Post-it® Notes - In 1968, Spencer Silver was a senior scientist at 3M when he discovered an acrylic adhesive that had unique properties. Art Fry was a 3M researcher when he learned of the adhesive in the early 1970s. Experimenting with it, he created the concept of Post-it® notes, and years of perfecting design and production followed. Post-it notes were introduced in 1980 and are perennially on the lists of best-selling office products.
S. Donald Stookey
Glass Ceramics - Donald Stookey spent his career at Corning Glass Works, where he invented glass ceramics. Glass ceramics heralded a new field of research in glass; their hardness and strength made them ideal for many industrial and aerospace uses but are perhaps best known for their use in the Corning Ware® line of consumer dishes introduced in 1958.
M. Judah Folkman (1933-2008)
Angiogenesis Inhibition - Judah Folkman was a surgical resident conducting research in the 1960s when he wondered if retarding angiogenesis, the formation of new blood vessels, could be a way to treat cancer. He discovered that blood vessel formation was crucial to tumor development, and that limiting the flow of blood would keep tumors in check. His ideas were applied to cancer research and resulted in a number of successful cancer drugs, including Avastin® pharmaceuticals.
Jacques-Yves Cousteau (1910-1997), Emile Gagnan (1900-1984)
Aqualung Diving Equipment - French natives Jacques Cousteau and Emile Gagnan combined Cousteau's practical underwater experience with Gagnan's engineering expertise to invent the demand regulator, the key component in Aqualung diving equipment, or SCUBA. First introduced in the U.S. in 1952, Cousteau's and Gagnan's underwater apparatus has become ubiquitous for underwater exploration and sport.
W. Lincoln Hawkins (1911-1992), Vincent Lanza (1922-1972), Field Winslow (1916-2009)
Polymer Cable Sheath - Lincoln Hawkins, Vince Lanza, and Field Winslow invented a process to make plastic sheathing to protect communications cables. Prior to their work polymers designed to protect cable were ineffective and deteriorated rapidly, especially in sunlight. The Bell Labs team developed a unique formulation of additives to polyethylene which was able to survive in direct sunlight and other harsh environmental conditions for seventy years, or more. Their sheathing is still used worldwide today to protect both fiber optic and electrical communications cable.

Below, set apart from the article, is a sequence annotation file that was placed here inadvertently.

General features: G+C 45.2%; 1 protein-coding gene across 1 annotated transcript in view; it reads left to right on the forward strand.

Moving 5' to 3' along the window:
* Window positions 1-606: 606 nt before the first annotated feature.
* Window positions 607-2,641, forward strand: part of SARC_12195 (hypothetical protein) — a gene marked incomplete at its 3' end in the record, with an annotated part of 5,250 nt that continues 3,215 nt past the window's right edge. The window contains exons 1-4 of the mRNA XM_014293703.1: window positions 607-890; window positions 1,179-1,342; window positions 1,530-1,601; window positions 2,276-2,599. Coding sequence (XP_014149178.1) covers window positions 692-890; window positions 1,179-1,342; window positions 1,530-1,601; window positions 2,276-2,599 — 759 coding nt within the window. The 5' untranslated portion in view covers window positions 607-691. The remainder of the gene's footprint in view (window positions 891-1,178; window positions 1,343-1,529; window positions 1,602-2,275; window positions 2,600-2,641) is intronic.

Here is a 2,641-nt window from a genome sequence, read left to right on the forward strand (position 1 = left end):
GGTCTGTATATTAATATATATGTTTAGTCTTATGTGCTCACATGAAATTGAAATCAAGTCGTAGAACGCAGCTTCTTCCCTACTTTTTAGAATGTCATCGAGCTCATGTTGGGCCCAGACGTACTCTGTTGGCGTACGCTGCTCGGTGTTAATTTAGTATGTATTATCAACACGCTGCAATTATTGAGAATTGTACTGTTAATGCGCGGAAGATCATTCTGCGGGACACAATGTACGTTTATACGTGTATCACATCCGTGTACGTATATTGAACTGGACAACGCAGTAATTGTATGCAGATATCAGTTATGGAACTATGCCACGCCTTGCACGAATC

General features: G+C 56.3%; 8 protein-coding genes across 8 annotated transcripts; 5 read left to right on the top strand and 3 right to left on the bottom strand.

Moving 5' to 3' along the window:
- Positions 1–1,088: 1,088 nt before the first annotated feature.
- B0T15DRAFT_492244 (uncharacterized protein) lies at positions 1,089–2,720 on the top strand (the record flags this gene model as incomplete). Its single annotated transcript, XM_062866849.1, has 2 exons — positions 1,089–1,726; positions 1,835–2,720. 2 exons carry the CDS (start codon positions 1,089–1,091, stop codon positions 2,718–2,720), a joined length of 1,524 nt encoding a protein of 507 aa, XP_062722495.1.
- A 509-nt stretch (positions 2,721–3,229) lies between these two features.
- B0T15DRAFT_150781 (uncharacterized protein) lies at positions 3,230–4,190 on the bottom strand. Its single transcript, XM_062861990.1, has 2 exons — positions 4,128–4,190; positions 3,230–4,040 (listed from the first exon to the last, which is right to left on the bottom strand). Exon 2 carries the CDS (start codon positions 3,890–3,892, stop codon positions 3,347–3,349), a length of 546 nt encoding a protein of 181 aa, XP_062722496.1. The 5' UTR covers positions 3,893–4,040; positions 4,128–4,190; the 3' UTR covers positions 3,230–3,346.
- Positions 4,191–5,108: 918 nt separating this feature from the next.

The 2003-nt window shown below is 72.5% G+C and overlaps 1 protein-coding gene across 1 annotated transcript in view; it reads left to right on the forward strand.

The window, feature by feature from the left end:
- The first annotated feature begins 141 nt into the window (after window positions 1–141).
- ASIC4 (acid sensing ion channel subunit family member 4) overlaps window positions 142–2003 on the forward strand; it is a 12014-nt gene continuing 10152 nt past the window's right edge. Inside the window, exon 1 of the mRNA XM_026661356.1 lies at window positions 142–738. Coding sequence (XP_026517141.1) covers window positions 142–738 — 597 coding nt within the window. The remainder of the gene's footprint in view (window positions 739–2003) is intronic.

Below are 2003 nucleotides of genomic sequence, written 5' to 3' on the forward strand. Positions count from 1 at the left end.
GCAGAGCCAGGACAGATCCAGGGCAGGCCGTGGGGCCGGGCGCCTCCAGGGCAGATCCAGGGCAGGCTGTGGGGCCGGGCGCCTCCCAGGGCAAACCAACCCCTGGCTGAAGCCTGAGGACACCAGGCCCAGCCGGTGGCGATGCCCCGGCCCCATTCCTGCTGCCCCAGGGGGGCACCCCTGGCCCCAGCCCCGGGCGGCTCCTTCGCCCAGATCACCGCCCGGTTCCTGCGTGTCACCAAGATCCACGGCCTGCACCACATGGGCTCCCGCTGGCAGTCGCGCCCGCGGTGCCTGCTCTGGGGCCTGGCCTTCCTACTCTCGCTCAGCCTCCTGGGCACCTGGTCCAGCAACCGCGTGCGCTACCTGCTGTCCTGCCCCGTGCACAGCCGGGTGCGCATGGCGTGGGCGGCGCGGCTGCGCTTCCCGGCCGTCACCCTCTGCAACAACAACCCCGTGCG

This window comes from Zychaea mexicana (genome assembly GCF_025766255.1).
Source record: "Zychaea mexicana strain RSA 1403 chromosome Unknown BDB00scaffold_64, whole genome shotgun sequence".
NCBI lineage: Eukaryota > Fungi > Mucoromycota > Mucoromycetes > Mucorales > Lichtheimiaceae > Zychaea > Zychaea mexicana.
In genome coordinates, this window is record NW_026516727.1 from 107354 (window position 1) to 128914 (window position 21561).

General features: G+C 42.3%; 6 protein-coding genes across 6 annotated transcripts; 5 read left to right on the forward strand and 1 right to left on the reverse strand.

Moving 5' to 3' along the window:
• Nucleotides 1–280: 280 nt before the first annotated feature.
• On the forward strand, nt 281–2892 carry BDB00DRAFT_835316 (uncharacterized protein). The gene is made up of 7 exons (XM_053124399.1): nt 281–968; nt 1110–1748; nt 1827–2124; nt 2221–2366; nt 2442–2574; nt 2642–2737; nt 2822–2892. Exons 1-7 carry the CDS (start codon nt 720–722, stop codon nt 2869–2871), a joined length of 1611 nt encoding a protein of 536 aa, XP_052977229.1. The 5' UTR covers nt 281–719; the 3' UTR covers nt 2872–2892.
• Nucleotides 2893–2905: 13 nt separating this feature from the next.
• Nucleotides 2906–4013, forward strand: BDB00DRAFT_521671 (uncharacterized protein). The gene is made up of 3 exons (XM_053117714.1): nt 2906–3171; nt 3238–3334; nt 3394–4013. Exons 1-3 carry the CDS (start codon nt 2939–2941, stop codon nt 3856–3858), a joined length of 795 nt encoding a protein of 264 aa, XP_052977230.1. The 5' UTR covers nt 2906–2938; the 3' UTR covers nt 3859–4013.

Francis Bundy (1910-2008), H. Tracy Hall (1919-2008), Herbert Strong (1908-2002),
Robert Wentorf, Jr. (1926-1997)
Synthetic Diamond - Francis Bundy, Tracy Hall, Herbert Strong, and Robert Wentorf were members of General Electric Research and Development's Project Superpressure team. During the 1950s, their experiments led to a repeatable process to produce synthetic diamond from carbon. Today hundreds of millions of carats of man-made diamonds are produced annually for all sorts of industrial applications including surgery scalpels, highway resurfacing machines, stone cutting saw blades and fine grit for tooth polish.
About the Hall of Fame
The National Inventors Hall of Fame is the premier non-profit organization in America dedicated to honoring legendary inventors whose innovations and entrepreneurial endeavors have changed the World. Founded in 1973 by the United States Patent and Trademark Office and the National Council of Intellectual Property Law Association, the Hall of Fame has Inducted 421 inventors to date. The National Inventors Hall of Fame and Museum is located in the atrium of the Madison Building on the campus of the United States Patent and Trademark Office, at 600 Dulany Street, Alexandria, VA. Hall of Fame hours are Monday through Friday 9 AM to 5 PM, and Saturday from Noon to 5 PM (closed Sundays and federal holidays). Admission is free. For more information on the National Inventors Hall of Fame, including Inductee nomination forms, and an interactive archive of Inductees, please visit www.invent.org. For more information on the United States Patent and Trademark Office, please visit www.uspto.gov.
SOURCE National Inventors Hall of Fame